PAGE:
Today’s English has changed since the 1960s. Americans, who are often perceived as being a country of book-learners, may not be aware of the extent to which their language has changed. There are 2 common dialects that are commonly used. The first one is American English, and the second one is British English.
The pattern of American English is different from British English. Here are some differences between American and British English.
|American English||British English|
|Use in America and Canada||Use in Great Britain|
|The pronunciation; r pronounce r||The pronunciation; r pronounce w|
What is American English?
English as spoken in the United States and Canada is generally understood to refer to the different ways that people speak and write English in these countries. American English describes the varieties of English that are commonly used in the United States.
American English is the only English language that originated in the U.S., and the AmE was the first major version of the language that evolved outside of Britain. It was Noah Webster who put the foundation for a very American English that governed its rhetoric.
Richard W. Bailey, in his book Speaking American, suggests that the rise of American English began shortly after the Revolution, and its most articulate speaker was the witty Noah Webster.
What is British English?
The English language is made up of many different dialects that are spoken and written in Britain (or, more narrowly, in England) English spoken and written in Great Britain is known as British English,
British English may serve as a common language, but it does not apply universally to all British people, says Pam Peters. Some English citizens are not happy with the term British English because it implies that there is a much wider range of English usage than it actually demonstrates.
How are They Related?
The common English forms that are used regularly are those that are characteristic of southern dialects, says Pam Peters, an authority on English historical linguistics. British English is a generic term for all the different dialects of English that exist in Great Britain.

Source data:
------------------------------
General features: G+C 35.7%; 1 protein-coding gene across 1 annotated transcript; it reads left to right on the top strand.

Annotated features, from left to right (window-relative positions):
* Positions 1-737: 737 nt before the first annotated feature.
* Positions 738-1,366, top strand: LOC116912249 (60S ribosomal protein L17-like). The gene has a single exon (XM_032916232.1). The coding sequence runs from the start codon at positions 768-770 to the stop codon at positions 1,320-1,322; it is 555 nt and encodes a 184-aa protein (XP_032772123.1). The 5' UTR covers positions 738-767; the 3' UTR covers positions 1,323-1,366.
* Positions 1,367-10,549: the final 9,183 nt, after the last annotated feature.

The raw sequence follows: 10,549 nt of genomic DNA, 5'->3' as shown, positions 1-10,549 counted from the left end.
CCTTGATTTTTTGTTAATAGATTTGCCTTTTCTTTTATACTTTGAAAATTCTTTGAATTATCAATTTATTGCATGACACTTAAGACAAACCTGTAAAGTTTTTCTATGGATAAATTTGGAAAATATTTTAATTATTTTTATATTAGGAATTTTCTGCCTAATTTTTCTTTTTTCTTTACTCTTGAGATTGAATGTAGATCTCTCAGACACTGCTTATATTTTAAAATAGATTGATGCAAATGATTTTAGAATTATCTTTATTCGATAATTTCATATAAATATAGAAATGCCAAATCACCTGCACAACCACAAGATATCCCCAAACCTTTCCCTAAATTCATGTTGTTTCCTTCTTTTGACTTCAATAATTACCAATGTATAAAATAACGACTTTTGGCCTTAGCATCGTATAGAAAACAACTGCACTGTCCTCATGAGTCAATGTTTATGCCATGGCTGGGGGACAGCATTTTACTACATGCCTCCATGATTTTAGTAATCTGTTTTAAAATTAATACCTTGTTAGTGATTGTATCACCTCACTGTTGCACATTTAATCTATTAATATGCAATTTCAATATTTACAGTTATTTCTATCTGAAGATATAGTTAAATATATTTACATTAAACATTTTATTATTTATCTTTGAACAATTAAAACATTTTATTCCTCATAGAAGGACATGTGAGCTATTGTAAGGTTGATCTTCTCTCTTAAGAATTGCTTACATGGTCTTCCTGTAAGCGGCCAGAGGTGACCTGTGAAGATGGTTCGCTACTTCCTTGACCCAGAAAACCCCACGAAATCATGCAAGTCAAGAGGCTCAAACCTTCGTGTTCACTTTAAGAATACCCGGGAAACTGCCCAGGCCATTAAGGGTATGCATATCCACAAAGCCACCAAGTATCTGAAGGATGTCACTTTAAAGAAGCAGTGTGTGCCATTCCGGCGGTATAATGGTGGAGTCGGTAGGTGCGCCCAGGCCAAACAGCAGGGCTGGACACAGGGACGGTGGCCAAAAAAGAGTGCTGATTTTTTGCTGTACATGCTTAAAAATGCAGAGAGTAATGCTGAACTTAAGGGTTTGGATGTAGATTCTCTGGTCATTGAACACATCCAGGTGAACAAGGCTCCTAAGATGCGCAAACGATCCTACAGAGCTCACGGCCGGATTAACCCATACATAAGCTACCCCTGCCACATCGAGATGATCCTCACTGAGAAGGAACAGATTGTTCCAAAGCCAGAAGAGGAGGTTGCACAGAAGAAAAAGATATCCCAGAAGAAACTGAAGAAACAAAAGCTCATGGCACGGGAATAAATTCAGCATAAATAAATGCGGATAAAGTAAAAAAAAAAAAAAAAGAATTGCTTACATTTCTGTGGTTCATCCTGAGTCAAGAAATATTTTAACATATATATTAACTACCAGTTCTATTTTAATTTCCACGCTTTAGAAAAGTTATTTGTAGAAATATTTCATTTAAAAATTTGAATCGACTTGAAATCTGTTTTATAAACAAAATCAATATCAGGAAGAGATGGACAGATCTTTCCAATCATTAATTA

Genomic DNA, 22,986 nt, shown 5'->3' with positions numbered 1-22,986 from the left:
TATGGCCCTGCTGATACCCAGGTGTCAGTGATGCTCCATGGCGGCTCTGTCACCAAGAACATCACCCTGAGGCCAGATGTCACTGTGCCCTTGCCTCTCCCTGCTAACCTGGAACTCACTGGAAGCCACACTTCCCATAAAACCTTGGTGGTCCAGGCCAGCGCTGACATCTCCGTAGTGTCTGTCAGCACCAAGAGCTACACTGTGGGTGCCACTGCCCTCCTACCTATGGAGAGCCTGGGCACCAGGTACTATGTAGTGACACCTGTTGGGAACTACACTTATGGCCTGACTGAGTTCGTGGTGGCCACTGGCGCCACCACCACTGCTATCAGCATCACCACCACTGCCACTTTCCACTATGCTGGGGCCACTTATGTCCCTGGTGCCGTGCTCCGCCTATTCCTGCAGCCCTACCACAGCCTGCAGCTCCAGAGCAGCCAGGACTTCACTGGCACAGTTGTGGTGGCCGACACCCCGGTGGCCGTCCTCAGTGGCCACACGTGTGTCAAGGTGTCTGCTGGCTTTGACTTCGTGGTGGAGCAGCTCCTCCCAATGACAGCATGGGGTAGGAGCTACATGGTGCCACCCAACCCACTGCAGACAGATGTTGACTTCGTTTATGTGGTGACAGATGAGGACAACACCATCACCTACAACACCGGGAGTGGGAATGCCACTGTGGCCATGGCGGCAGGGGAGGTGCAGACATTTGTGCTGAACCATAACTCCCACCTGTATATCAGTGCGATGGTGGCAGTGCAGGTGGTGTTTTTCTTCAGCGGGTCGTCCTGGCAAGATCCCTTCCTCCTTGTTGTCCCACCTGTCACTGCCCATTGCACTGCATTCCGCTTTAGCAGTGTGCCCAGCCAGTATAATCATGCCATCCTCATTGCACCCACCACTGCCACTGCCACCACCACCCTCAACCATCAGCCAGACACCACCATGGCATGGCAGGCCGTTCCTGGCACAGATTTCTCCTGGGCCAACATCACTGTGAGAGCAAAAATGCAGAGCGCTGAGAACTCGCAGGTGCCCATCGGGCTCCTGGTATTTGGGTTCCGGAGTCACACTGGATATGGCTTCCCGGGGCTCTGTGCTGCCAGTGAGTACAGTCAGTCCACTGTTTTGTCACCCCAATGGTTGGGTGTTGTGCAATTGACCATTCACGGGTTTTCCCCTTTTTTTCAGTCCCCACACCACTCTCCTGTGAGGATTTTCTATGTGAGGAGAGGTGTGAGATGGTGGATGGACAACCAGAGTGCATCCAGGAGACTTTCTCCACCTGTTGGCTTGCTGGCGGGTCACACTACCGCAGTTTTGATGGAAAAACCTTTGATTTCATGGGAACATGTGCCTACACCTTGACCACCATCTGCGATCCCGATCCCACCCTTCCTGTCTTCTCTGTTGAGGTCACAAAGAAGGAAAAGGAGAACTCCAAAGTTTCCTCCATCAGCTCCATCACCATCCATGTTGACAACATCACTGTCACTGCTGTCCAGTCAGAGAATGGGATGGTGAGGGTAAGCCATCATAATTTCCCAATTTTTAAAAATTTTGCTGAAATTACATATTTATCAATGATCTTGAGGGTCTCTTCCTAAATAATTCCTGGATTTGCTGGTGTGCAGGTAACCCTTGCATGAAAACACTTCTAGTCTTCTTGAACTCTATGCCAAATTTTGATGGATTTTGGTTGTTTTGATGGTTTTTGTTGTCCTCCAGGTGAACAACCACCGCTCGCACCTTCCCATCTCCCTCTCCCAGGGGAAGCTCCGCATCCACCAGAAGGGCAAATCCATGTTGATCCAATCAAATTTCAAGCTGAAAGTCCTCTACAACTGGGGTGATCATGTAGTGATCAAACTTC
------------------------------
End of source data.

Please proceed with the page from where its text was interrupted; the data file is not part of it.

American English vs British English
There are many differences between American English and British English. One of the most obvious is the spelling. Words like “color” and “colour” are spelled differently in American English and British English, as are some words that end in “-ize”, such as “organization” and “organise”.
Other differences include the pronunciation of certain letters, words, and sounds. The letter “R” is generally not pronounced in American English, but is pronounced as a “W” in British English. Likewise, the letter “O” is often not pronounced in American English, but is pronounced as a “U” in British English.
There are also different ways of pronouncing certain words, such as “can” versus “cannot”. The word order of sentences is also different between American and British English. British spelling rules are taught to children at school and the rules are widely respected by adults.
In contrast, many Americans have developed their own individualized spelling rules which they apply to all words they write or speak. These idiosyncratic spelling rules may differ from those used by educated British people and even those of other Americans with whom they interact.
In Britain, schoolchildren are taught that if they want to show that a word has two syllables then it should be spelt with an extra vowel at the end: for example, would be spelled . In America, children are taught that if a word has two syllables then it should be spelt with an extra consonant at the end: for example would be spelled.